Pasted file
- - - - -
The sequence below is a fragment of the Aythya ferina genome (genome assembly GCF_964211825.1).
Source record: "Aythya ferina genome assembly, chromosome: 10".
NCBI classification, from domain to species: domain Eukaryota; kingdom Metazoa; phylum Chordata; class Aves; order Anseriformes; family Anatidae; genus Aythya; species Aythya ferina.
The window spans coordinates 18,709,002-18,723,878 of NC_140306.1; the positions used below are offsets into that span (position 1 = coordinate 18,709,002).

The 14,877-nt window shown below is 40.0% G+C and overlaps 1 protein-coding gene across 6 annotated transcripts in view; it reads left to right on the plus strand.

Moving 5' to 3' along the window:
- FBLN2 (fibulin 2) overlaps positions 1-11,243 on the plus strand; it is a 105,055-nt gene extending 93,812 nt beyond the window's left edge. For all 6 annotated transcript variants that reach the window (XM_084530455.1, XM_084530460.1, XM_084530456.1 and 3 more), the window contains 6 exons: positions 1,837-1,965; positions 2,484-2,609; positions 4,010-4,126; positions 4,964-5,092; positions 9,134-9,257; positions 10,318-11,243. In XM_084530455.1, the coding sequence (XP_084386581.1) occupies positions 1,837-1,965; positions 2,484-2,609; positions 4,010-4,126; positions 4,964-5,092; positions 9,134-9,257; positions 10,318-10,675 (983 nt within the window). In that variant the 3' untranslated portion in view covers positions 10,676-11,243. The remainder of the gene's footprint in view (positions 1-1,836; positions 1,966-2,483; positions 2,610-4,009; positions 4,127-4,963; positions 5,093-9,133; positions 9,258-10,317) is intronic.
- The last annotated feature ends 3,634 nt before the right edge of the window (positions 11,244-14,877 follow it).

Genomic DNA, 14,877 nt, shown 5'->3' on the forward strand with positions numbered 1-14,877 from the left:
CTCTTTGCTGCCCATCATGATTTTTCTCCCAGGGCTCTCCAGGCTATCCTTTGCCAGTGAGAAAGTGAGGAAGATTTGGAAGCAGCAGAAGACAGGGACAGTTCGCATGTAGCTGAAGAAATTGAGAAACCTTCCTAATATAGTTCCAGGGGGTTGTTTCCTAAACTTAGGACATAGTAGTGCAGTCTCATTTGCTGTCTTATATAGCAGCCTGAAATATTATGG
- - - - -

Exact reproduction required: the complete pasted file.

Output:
The sequence below is a fragment of the Aythya ferina genome (genome assembly GCF_964211825.1).
Source record: "Aythya ferina genome assembly, chromosome: 10".
NCBI classification, from domain to species: domain Eukaryota; kingdom Metazoa; phylum Chordata; class Aves; order Anseriformes; family Anatidae; genus Aythya; species Aythya ferina.
The window spans coordinates 18,709,002-18,723,878 of NC_140306.1; the positions used below are offsets into that span (position 1 = coordinate 18,709,002).

The 14,877-nt window shown below is 40.0% G+C and overlaps 1 protein-coding gene across 6 annotated transcripts in view; it reads left to right on the plus strand.

Moving 5' to 3' along the window:
- FBLN2 (fibulin 2) overlaps positions 1-11,243 on the plus strand; it is a 105,055-nt gene extending 93,812 nt beyond the window's left edge. For all 6 annotated transcript variants that reach the window (XM_084530455.1, XM_084530460.1, XM_084530456.1 and 3 more), the window contains 6 exons: positions 1,837-1,965; positions 2,484-2,609; positions 4,010-4,126; positions 4,964-5,092; positions 9,134-9,257; positions 10,318-11,243. In XM_084530455.1, the coding sequence (XP_084386581.1) occupies positions 1,837-1,965; positions 2,484-2,609; positions 4,010-4,126; positions 4,964-5,092; positions 9,134-9,257; positions 10,318-10,675 (983 nt within the window). In that variant the 3' untranslated portion in view covers positions 10,676-11,243. The remainder of the gene's footprint in view (positions 1-1,836; positions 1,966-2,483; positions 2,610-4,009; positions 4,127-4,963; positions 5,093-9,133; positions 9,258-10,317) is intronic.
- The last annotated feature ends 3,634 nt before the right edge of the window (positions 11,244-14,877 follow it).

Genomic DNA, 14,877 nt, shown 5'->3' on the forward strand with positions numbered 1-14,877 from the left:
CTCTTTGCTGCCCATCATGATTTTTCTCCCAGGGCTCTCCAGGCTATCCTTTGCCAGTGAGAAAGTGAGGAAGATTTGGAAGCAGCAGAAGACAGGGACAGTTCGCATGTAGCTGAAGAAATTGAGAAACCTTCCTAATATAGTTCCAGGGGGTTGTTTCCTAAACTTAGGACATAGTAGTGCAGTCTCATTTGCTGTCTTATATAGCAGCCTGAAATATTATGG